A mass of hot air moving north from Africa is driving up temperatures in Western Europe, with France on Tuesday becoming the latest to endure unusual heat.
France’s southwestern Gironde region sweltered in 42 degrees Celsius (107 Fahrenheit), a day after Cordoba in southern Spain recorded nearly 44 C (111 F).
Paris introduced special heat wave measures. They included opening air-conditioned rooms to the public and phoning people who might be especially vulnerable to the heat, primarily the elderly and those who can not leave their homes for medical reasons.
Authorities warned that temperatures could surpass those of 2003, when thousands of people died — many of them retirees who had been left alone while younger relatives vacationed. The government at the time was criticised for failing to respond quickly or decisively enough and has since been extremely quick to react when temperatures start to rise.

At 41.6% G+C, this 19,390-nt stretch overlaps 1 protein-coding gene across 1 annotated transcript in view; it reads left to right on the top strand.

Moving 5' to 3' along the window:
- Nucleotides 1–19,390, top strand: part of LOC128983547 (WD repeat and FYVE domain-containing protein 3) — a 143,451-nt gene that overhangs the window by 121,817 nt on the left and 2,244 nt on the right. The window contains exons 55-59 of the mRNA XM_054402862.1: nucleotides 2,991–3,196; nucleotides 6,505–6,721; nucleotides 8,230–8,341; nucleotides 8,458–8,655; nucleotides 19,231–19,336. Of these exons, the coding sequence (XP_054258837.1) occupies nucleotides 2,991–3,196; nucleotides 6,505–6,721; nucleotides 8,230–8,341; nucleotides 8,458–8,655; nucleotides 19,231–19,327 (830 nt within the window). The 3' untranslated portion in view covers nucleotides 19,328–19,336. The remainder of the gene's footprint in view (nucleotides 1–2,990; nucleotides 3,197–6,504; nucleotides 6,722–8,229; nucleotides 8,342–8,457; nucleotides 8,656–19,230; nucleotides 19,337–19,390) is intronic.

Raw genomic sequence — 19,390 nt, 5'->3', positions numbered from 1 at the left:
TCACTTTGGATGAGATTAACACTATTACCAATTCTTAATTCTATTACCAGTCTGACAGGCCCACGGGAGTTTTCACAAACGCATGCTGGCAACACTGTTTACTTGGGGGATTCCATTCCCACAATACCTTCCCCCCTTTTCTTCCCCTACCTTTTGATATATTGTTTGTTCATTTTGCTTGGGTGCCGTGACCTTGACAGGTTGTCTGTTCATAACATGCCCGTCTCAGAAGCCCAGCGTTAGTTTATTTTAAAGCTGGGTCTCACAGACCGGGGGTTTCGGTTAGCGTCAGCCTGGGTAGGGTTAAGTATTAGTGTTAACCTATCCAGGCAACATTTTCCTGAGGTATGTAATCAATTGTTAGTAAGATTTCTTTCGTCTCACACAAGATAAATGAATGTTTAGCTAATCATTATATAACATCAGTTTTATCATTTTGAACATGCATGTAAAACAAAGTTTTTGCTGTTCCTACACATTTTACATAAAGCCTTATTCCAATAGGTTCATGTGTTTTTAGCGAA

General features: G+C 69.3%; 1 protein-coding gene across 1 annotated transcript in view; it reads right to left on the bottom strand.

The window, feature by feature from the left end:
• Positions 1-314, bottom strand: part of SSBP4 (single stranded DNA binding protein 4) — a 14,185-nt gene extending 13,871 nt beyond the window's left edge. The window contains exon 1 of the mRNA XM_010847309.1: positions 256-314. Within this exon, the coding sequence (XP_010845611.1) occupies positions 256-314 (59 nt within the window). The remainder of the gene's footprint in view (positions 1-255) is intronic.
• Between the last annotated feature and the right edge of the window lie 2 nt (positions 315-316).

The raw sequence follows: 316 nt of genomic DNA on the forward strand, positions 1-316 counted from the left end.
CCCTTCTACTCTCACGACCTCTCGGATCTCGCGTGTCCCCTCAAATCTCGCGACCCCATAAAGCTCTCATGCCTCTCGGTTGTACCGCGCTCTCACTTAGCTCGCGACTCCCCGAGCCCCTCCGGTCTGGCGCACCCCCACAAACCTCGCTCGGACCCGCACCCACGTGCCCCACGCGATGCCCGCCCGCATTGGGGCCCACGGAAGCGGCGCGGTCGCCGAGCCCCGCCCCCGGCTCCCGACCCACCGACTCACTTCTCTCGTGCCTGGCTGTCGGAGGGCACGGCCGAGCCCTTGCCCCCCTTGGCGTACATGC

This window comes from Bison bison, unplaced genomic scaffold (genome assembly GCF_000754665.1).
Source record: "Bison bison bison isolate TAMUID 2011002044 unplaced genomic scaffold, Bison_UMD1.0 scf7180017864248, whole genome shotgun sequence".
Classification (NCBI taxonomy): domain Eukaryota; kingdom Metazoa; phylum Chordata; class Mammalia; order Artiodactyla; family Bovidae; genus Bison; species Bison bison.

After France, the United Kingdom will feel the northern edge of the hot air mass today when temperatures could hit 35 C (95 F), with the warm front possibly blowing Saharan sand into Britain. Both France and the U.K. issued heat alerts.[pro_ad_display_adzone id=”70560″]
Temperatures in England started climbing higher Tuesday, with a maximum of just over 30 C (86 F) recorded at Heathrow airport in London, British meteorologists said. On the second day of the Wimbledon tennis tournament, some spectators fanned themselves and used umbrellas for shade from the scorching sun. Health officials advised children and people with lung conditions to take precautions to stay cool and drink plenty of water.
Nicola Maxey of Britain’s Metrological Office said the heat would begin to taper off from Thursday.
Italian authorities forecast temperatures of up to 36 C (97 F) — several degrees above average for this time of year — and also warned of the potential harmful effects on public health.
To get away from the approaching heat, Emeritus Pope Benedict XVI left the Vatican and headed to the cooler papal summer residence at Castel Gandolfo.